- Development •
Kanban vs Scrum By Belatrix Software | Topics: Software Development
Have you ever wondered what the best agile methodology is? Even though you may not need to make a decision right now, you probably want to understand how each methodology can help you.
I want to share with you a brief comparison between 2 trending agile methodologies. Each one has its own evangelists dedicated to preach about the advantages and functionalities that makes one better than the other. But… which is the one that fits your needs? What’s the most adopted methodology world-wide?
I’m briefly describing both and then reviewing some of the differences and similarities of each one, so we can understand which one is better for your project.
So instead of a large group of people spending a long period of time building a unique, big product, we have small teams, working in short periods of time, building small parts of the product, integrating them regularly to the bigger project.
Kanban has almost no restrictions. The only 2 rules are “Make the workflow very visual” and “limit your WIP” (Work In Progress).
|Timeboxed iterations prescribed.||Timeboxed iterations optional. Can have separate cadences for planning, release, and process improvement. Can be event-driven instead of timeboxed.|
|Uses Velocity as default metric for planning and process improvement.||Uses Lead time as default metric for planning and process improvement.|
|Cross-functional teams prescribed.||Cross-functional teams optional. Specialist teams allowed.|
|Items must be broken down so they can be completed within 1 sprint.||No particular item size is prescribed.|
|Burndown chart prescribed||No particular type of diagram is prescribed.|
|WIP limited indirectly (per sprint)||WIP limited directly (per workflow state)|
|Estimation prescribed||Estimation optional|
|Cannot add items to ongoing iteration.||Can add new items whenever capacity is available|
|A sprint backlog is owned by one specific team||A kanban board may be shared by multiple teams or individuals|
|Prescribes 3 roles (PO/SM/Team)||Doesn’t prescribe any roles|
|A Scrum board is reset between each sprint||A kanban board is persistent|
|Prescribes a prioritized product backlog||Prioritization is optional.|
It all depends on the context and needs. For example, Scrum is better to work in the following conditions:
Kanban is ideal in the following scenario:
Scrum has more restrictions than Kanban because it requires iterations and self-organized teams among others. Kanban is closer to “do whatever you want”, although this seems to be very agile, it’s also true that the lack of limits and clear rules makes team management more difficult.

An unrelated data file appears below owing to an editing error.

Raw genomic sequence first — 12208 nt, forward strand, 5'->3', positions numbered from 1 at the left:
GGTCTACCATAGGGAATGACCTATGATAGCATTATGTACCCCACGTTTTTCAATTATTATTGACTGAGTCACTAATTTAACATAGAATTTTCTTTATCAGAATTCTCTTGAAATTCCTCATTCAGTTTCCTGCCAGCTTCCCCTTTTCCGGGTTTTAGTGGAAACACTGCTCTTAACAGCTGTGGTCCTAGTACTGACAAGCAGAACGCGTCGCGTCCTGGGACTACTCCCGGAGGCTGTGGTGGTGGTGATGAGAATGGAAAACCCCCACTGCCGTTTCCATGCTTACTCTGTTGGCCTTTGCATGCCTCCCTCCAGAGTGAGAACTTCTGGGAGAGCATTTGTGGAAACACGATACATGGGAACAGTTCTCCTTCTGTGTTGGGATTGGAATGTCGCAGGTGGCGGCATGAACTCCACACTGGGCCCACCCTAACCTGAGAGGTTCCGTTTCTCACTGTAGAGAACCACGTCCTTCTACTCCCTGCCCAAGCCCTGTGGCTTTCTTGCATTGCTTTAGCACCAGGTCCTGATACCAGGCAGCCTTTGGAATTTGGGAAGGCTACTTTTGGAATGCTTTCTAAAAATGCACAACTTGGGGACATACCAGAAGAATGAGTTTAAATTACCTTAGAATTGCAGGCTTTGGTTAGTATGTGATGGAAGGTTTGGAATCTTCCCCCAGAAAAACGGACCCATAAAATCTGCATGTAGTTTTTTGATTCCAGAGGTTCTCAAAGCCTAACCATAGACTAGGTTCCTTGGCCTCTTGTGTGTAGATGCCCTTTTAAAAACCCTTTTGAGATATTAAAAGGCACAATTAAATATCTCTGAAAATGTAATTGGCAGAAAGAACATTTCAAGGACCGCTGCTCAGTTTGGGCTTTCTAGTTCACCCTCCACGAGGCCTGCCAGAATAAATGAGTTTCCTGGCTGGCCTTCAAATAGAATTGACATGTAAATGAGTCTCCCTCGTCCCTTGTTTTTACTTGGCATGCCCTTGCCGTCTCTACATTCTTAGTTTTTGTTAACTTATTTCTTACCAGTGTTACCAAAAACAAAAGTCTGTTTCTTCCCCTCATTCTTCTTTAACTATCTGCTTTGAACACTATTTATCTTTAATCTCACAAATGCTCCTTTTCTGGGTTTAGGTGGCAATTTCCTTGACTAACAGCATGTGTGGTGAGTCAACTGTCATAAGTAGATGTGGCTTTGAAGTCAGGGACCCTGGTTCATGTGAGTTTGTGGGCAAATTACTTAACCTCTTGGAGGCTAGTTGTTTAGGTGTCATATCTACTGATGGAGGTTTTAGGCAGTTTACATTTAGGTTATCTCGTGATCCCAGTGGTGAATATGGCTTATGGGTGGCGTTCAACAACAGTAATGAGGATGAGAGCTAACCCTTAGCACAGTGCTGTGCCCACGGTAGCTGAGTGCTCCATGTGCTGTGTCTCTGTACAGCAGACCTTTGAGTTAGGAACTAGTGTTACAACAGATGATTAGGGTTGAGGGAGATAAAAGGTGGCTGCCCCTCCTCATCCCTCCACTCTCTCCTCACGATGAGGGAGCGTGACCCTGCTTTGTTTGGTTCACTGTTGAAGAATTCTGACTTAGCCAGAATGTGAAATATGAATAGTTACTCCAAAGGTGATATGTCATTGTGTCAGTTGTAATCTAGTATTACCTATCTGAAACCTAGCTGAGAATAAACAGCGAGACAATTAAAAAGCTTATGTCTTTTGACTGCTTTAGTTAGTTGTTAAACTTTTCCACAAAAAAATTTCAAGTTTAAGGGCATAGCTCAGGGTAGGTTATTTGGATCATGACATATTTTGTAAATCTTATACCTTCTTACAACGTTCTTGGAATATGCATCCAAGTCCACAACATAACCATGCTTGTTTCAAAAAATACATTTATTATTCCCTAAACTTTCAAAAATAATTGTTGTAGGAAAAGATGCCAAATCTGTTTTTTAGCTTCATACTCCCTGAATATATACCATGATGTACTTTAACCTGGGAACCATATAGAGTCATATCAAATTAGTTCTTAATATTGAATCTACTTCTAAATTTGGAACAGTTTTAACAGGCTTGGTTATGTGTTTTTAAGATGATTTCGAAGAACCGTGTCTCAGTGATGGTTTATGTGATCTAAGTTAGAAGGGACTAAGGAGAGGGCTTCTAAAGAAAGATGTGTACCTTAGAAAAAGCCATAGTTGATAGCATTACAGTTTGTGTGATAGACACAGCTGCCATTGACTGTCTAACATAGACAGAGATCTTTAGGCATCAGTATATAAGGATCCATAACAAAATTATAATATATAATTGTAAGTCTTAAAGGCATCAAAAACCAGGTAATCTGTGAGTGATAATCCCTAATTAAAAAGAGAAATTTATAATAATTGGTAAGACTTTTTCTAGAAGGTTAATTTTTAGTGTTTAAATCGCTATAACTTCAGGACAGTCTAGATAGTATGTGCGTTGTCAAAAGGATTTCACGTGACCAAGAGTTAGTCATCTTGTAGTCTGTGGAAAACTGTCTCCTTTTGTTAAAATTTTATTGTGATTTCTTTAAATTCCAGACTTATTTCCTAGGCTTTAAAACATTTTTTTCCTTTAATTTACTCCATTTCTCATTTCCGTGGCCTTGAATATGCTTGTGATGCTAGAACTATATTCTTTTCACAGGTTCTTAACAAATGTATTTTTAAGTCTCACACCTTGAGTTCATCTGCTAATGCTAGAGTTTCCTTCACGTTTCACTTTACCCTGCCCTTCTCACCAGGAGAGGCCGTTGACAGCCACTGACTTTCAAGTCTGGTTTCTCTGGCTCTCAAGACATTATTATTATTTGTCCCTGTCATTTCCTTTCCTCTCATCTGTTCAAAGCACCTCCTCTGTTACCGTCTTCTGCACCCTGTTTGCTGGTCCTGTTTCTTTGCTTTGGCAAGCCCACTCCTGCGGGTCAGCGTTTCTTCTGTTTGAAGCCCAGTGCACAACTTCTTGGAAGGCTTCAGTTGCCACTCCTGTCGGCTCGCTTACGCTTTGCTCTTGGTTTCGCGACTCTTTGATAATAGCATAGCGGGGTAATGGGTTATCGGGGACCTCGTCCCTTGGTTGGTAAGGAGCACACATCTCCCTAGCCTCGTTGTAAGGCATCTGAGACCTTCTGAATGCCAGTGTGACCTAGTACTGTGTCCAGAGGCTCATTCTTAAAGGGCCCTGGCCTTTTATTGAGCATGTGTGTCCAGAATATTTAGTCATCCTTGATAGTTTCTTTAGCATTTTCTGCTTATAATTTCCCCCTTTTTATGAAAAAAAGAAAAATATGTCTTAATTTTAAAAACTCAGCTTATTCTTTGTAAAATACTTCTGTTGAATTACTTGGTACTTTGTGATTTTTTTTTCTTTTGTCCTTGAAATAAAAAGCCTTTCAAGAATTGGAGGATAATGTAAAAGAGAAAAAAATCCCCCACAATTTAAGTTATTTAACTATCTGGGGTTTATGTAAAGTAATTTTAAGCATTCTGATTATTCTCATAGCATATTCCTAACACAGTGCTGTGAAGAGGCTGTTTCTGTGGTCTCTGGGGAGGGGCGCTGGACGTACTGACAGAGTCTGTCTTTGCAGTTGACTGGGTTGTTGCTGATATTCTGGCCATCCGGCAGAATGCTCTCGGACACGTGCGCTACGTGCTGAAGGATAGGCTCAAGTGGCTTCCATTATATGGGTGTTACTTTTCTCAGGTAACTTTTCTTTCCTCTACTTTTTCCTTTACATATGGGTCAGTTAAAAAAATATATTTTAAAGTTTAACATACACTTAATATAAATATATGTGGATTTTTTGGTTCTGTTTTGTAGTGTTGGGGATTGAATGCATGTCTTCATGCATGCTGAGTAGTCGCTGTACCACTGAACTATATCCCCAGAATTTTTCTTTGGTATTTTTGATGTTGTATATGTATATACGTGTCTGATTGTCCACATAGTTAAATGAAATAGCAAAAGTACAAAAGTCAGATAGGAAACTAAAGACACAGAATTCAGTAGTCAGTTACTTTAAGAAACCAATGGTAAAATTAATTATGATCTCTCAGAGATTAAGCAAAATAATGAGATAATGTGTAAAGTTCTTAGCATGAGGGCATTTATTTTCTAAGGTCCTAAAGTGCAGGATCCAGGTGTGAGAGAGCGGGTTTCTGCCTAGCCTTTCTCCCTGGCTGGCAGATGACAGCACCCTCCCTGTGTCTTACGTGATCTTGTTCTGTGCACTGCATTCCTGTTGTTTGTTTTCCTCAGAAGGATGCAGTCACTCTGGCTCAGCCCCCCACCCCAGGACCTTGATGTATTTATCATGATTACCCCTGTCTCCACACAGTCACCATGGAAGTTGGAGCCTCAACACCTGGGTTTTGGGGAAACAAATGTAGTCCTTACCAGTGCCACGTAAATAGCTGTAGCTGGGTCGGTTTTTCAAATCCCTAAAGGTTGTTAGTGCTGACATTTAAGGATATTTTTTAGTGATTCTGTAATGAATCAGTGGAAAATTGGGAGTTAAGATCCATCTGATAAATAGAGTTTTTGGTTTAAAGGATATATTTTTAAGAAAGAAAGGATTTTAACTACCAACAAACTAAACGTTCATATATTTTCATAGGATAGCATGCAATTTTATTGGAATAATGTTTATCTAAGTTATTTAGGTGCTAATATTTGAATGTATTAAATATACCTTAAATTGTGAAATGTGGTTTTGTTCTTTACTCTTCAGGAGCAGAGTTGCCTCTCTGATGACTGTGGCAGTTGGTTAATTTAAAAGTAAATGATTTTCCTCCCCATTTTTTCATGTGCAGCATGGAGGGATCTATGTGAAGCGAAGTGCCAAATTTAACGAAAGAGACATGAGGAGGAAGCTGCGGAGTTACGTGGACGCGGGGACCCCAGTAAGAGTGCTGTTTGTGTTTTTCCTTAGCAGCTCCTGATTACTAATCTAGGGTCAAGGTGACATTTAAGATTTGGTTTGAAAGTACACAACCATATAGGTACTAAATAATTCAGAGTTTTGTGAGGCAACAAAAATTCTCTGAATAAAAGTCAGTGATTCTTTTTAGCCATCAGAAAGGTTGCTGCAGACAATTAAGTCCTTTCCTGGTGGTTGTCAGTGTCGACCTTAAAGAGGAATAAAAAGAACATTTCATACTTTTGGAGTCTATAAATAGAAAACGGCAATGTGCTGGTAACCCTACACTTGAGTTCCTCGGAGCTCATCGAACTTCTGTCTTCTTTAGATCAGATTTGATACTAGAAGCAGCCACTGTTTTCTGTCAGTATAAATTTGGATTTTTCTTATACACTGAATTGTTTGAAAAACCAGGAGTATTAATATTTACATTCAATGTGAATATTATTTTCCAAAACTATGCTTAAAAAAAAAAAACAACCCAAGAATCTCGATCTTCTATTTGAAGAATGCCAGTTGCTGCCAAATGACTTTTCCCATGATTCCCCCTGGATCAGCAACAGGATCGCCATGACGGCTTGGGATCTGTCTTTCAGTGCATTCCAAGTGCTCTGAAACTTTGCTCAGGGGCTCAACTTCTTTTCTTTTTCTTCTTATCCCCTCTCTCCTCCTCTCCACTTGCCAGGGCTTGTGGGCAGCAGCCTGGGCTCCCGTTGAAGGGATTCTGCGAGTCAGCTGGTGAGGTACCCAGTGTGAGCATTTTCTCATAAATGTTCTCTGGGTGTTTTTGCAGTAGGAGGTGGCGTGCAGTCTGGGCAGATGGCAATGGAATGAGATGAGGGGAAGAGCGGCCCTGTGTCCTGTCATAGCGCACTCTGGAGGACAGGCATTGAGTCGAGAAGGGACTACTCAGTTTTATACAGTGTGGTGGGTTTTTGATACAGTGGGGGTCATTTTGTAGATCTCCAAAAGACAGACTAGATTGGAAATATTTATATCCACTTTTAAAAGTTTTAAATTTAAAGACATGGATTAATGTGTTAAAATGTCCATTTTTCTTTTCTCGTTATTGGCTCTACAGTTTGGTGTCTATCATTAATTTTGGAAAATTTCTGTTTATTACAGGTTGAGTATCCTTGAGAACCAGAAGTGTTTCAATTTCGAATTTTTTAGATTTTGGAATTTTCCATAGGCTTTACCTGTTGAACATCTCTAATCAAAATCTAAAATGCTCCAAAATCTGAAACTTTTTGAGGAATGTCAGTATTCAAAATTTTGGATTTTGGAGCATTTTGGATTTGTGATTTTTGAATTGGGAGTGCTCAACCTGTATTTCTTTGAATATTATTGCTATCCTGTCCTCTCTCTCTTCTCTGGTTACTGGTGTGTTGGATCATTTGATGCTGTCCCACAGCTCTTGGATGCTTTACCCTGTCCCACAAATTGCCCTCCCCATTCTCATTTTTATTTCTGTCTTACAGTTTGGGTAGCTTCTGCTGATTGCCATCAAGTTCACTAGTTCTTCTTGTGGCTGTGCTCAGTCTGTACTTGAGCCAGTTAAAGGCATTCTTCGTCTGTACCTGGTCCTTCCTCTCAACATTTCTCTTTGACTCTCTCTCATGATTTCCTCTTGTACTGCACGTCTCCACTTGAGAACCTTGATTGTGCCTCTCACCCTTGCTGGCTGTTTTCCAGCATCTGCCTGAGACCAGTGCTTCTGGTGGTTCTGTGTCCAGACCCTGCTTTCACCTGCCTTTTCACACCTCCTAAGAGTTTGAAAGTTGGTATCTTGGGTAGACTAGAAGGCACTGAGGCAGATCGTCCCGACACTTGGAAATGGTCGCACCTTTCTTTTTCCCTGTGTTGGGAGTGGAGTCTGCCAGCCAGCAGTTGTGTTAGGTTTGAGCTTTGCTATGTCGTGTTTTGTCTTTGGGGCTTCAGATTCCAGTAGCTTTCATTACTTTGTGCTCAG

Shorter iterations lead to Kanban. Once you start talking about doing iterations shorter than a week, you should consider moving off from closed time iterations.
Regarding daily meetings and retrospective meetings, I strongly recommend to have them in both methodologies.
Until 2013, Scrum and all Scrum variations (73%) are still the most popular methodology. Despite Kanban represents only 5% of all methodologies, its use continues growing within organizations.
This discussion is just starting. Although Scrum is more world-wide adopted and has proven efficiency in software product development, Kanban adoption is growing at a fast rate.
The final decision depends on your project’s current situation. Being Agile can also mean being able to change the methodology if the project rules change (the amount of work becomes inconsistent, team members or team members availability change, etc.).
Being Agile means being flexible to adapt to changing scenarios to deliver high-quality software products, providing innovation and leveraging the potential of top talent. Your final decision should be based on choosing the methodology that will make your project hit the goals faster and better.
Belatrix Software is a leading Software Services Outsourcing company with its main offices and delivery centers based in Mendoza, Argentina and Lima, Peru. We provide Software Development, Quality Assurance, Localization and Graphics Design Services using the “Agile Near-Shore Model”.